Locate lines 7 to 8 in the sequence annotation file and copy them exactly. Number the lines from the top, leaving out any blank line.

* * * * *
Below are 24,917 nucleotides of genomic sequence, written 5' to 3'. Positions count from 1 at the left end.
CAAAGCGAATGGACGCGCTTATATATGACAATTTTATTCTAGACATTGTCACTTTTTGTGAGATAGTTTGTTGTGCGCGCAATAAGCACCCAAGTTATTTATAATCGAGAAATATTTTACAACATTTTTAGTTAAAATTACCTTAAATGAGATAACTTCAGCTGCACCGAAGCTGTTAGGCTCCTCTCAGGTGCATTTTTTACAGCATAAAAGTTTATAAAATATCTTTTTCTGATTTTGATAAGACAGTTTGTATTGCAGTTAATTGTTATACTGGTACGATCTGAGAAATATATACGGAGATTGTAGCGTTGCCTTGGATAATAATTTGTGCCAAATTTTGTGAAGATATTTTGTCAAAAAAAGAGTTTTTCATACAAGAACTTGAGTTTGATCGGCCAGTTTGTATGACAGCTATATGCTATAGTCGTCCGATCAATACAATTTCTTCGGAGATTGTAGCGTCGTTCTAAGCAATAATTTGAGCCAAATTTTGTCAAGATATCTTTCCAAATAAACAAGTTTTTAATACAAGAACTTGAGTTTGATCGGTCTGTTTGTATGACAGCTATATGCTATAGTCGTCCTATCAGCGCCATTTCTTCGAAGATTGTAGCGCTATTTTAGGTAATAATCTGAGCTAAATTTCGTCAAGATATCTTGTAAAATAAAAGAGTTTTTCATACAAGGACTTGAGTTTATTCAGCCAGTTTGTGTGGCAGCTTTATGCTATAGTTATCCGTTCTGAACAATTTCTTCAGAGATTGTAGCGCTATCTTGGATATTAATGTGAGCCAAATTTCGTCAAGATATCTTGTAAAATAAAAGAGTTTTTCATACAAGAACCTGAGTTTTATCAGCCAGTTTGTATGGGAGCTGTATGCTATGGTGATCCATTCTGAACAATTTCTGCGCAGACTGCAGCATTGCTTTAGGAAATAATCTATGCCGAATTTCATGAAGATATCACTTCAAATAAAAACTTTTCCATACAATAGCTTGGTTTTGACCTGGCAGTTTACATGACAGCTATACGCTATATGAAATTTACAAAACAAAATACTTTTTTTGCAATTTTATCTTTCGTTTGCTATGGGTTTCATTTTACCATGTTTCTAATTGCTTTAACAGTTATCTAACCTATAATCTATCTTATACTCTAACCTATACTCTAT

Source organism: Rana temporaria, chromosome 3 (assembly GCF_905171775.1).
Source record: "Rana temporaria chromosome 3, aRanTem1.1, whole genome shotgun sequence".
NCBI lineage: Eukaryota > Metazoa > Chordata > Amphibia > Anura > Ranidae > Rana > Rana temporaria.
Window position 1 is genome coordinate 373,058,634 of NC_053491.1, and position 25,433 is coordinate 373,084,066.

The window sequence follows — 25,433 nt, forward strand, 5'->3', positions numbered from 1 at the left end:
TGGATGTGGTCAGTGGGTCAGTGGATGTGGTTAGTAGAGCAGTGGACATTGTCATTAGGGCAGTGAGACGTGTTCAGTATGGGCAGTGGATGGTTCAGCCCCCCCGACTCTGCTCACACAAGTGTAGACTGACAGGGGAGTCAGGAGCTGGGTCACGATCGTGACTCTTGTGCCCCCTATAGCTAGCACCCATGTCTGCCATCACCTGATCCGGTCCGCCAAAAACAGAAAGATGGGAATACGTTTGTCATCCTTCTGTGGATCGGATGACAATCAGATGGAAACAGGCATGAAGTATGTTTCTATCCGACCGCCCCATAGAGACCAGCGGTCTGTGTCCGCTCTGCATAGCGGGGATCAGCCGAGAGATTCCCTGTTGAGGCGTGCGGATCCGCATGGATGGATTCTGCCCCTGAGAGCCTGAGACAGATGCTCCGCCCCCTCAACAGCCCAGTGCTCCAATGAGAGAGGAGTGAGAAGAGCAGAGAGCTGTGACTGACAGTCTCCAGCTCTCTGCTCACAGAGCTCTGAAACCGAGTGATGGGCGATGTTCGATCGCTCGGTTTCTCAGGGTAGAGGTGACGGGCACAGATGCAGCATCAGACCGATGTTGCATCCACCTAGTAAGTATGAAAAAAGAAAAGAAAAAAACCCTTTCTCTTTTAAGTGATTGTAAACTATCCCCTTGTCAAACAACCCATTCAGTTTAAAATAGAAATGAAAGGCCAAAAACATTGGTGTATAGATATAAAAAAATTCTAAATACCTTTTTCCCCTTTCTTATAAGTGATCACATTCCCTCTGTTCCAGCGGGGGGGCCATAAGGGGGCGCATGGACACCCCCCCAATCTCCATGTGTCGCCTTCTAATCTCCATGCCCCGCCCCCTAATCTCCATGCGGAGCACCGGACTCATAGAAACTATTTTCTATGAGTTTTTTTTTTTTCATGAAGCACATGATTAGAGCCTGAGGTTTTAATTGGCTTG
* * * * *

The window sequence follows — 25,433 nt, forward strand, 5'->3', positions numbered from 1 at the left end:
TGGATGTGGTCAGTGGGTCAGTGGATGTGGTTAGTAGAGCAGTGGACATTGTCATTAGGGCAGTGAGACGTGTTCAGTATGGGCAGTGGATGGTTCAGCCCCCCCGACTCTGCTCACACAAGTGTAGACTGACAGGGGAGTCAGGAGCTGGGTCACGATCGTGACTCTTGTGCCCCCTATAGCTAGCACCCATGTCTGCCATCACCTGATCCGGTCCGCCAAAAACAGAAAGATGGGAATACGTTTGTCATCCTTCTGTGGATCGGATGACAATCAGATGGAAACAGGCATGAAGTATGTTTCTATCCGACCGCCCCATAGAGACCAGCGGTCTGTGTCCGCTCTGCATAGCGGGGATCAGCCGAGAGATTCCCTGTTGAGGCGTGCGGATCCGCATGGATGGATTCTGCCCCTGAGAGCCTGAGACAGATGCTCCGCCCCCTCAACAGCCCAGTGCTCCAATGAGAGAGGAGTGAGAAGAGCAGAGAGCTGTGACTGACAGTCTCCAGCTCTCTGCTCACAGAGCTCTGAAACCGAGTGATGGGCGATGTTCGATCGCTCGGTTTCTCAGGGTAGAGGTGACGGGCACAGATGCAGCATCAGACCGATGTTGCATCCACCTAGTAAGTATGAAAAAAGAAAAGAAAAAAACCCTTTCTCTTTTAAGTGATTGTAAACTATCCCCTTGTCAAACAACCCATTCAGTTTAAAATAGAAATGAAAGGCCAAAAACATTGGTGTATAGATATAAAAAAATTCTAAATACCTTTTTCCCCTTTCTTATAAGTGATCACATTCCCTCTGTTCCAGCGGGGGGGCCATAAGGGGGCGCATGGACACCCCCCCAATCTCCATGTGTCGCCTTCTAATCTCCATGCCCCGCCCCCTAATCTCCATGCGGAGCACCGGACTCATAGAAACTATTTTCTATGAGTTTTTTTTTTTTCATGAAGCACATGATTAGAGCCTGAGGTTTTAATTGGCTTG